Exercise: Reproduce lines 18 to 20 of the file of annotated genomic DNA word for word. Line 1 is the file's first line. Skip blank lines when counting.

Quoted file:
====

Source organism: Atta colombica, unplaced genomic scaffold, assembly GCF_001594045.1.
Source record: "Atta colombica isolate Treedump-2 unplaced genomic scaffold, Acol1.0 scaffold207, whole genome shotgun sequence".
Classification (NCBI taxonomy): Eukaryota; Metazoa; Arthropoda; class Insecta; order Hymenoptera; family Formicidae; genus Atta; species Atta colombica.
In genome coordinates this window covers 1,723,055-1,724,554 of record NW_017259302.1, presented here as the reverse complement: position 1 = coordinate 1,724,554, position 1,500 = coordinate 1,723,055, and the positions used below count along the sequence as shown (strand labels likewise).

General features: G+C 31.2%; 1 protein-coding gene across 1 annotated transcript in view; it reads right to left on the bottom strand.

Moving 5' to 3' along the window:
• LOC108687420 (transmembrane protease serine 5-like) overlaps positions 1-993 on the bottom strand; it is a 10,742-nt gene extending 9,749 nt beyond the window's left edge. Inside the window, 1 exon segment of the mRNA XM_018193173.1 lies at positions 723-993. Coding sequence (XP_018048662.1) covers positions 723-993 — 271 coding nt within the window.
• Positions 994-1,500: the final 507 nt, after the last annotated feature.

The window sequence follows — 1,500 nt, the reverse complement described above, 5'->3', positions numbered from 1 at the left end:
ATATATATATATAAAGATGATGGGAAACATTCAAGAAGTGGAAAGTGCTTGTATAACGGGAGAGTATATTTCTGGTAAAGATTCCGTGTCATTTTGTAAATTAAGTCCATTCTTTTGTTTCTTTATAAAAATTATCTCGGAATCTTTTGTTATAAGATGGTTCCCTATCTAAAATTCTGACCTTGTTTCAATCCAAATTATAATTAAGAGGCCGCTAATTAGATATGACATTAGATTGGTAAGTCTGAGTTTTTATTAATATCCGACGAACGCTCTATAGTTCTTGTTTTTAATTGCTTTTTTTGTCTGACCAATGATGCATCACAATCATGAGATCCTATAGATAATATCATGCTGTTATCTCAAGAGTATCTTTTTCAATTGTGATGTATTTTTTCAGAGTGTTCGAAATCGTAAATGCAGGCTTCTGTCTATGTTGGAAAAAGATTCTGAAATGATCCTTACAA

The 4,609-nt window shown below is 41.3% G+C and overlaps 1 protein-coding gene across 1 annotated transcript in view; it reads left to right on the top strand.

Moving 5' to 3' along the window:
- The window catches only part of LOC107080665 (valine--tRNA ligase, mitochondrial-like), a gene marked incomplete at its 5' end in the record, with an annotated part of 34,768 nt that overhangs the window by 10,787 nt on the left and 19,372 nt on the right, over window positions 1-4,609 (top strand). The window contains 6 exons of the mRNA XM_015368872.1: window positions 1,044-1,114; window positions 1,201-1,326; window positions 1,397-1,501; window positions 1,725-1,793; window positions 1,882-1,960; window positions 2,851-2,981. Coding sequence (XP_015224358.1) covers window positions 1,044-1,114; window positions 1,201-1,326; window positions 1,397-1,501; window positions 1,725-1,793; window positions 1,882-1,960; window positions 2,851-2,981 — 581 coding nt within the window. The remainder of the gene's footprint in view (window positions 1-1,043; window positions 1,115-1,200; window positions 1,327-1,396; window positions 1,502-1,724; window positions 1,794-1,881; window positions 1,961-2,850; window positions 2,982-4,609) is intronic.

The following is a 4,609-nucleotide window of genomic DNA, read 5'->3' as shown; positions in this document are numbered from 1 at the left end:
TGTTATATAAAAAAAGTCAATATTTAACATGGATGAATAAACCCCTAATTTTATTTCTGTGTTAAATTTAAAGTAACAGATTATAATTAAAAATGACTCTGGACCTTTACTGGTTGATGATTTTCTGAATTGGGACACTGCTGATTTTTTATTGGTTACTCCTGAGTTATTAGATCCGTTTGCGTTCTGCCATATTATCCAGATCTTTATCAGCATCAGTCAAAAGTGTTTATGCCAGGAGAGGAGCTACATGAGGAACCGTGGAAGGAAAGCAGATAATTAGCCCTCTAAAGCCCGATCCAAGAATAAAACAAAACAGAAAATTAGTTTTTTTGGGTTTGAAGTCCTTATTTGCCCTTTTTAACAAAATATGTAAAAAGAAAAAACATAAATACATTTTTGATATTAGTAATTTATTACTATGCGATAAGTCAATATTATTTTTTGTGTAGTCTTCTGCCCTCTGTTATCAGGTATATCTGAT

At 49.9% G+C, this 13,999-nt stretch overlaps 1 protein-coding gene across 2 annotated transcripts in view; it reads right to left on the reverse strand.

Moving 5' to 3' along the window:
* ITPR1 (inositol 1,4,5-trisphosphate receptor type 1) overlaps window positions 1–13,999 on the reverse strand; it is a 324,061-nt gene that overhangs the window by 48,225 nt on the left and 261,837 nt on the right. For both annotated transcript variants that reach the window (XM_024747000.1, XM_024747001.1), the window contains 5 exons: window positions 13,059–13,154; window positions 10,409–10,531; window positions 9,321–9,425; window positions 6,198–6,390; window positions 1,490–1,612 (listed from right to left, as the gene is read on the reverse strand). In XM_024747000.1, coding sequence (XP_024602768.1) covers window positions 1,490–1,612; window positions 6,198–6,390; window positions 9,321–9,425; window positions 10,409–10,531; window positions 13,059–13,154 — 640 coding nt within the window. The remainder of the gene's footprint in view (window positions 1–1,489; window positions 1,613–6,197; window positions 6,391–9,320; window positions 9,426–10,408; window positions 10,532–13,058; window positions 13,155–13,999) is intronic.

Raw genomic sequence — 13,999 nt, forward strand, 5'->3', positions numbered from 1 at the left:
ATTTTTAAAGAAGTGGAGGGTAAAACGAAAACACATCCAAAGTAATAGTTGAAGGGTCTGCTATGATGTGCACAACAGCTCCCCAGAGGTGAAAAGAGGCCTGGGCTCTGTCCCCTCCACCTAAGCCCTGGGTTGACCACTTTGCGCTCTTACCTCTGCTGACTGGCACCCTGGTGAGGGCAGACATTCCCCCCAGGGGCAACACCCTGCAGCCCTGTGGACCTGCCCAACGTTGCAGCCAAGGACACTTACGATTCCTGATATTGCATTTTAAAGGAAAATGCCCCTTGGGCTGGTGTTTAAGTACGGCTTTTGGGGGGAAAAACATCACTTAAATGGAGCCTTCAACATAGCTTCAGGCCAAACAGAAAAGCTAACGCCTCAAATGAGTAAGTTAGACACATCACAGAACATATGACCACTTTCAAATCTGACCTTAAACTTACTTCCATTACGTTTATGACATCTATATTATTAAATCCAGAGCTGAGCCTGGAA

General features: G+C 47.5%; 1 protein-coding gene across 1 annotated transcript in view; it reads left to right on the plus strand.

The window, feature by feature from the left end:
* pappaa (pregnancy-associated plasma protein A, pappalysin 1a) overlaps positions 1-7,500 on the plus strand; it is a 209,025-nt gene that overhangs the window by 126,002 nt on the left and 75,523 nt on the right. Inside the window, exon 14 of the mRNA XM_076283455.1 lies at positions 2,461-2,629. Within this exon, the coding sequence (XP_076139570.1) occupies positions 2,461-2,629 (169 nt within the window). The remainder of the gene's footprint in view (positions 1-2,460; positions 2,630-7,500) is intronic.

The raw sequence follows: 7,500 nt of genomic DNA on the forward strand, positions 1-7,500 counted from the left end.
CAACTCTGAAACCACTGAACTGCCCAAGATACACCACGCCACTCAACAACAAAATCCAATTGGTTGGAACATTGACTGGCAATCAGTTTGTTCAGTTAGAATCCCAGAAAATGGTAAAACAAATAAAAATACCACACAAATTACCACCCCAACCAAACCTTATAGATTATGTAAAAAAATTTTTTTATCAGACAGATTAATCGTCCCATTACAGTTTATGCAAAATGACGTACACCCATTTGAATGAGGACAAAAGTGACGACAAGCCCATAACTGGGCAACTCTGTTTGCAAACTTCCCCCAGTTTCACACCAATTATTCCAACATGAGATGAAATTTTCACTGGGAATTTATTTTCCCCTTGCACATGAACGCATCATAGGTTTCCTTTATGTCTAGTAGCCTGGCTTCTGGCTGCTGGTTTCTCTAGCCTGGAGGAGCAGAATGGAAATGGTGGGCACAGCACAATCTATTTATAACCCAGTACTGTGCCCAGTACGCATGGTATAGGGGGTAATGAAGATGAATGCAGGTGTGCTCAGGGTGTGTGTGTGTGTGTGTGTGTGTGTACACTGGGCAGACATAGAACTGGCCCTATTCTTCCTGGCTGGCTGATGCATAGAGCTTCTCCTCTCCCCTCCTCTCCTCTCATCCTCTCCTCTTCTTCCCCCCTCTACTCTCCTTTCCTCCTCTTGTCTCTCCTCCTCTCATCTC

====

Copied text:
* ITPR1 (inositol 1,4,5-trisphosphate receptor type 1) overlaps window positions 1–13,999 on the reverse strand; it is a 324,061-nt gene that overhangs the window by 48,225 nt on the left and 261,837 nt on the right. For both annotated transcript variants that reach the window (XM_024747000.1, XM_024747001.1), the window contains 5 exons: window positions 13,059–13,154; window positions 10,409–10,531; window positions 9,321–9,425; window positions 6,198–6,390; window positions 1,490–1,612 (listed from right to left, as the gene is read on the reverse strand). In XM_024747000.1, coding sequence (XP_024602768.1) covers window positions 1,490–1,612; window positions 6,198–6,390; window positions 9,321–9,425; window positions 10,409–10,531; window positions 13,059–13,154 — 640 coding nt within the window. The remainder of the gene's footprint in view (window positions 1–1,489; window positions 1,613–6,197; window positions 6,391–9,320; window positions 9,426–10,408; window positions 10,532–13,058; window positions 13,155–13,999) is intronic.

Raw genomic sequence — 13,999 nt, forward strand, 5'->3', positions numbered from 1 at the left:
ATTTTTAAAGAAGTGGAGGGTAAAACGAAAACACATCCAAAGTAATAGTTGAAGGGTCTGCTATGATGTGCACAACAGCTCCCCAGAGGTGAAAAGAGGCCTGGGCTCTGTCCCCTCCACCTAAGCCCTGGGTTGACCACTTTGCGCTCTTACCTCTGCTGACTGGCACCCTGGTGAGGGCAGACATTCCCCCCAGGGGCAACACCCTGCAGCCCTGTGGACCTGCCCAACGTTGCAGCCAAGGACACTTACGATTCCTGATATTGCATTTTAAAGGAAAATGCCCCTTGGGCTGGTGTTTAAGTACGGCTTTTGGGGGGAAAAACATCACTTAAATGGAGCCTTCAACATAGCTTCAGGCCAAACAGAAAAGCTAACGCCTCAAATGAGTAAGTTAGACACATCACAGAACATATGACCACTTTCAAATCTGACCTTAAACTTACTTCCATTACGTTTATGACATCTATATTATTAAATCCAGAGCTGAGCCTGGAA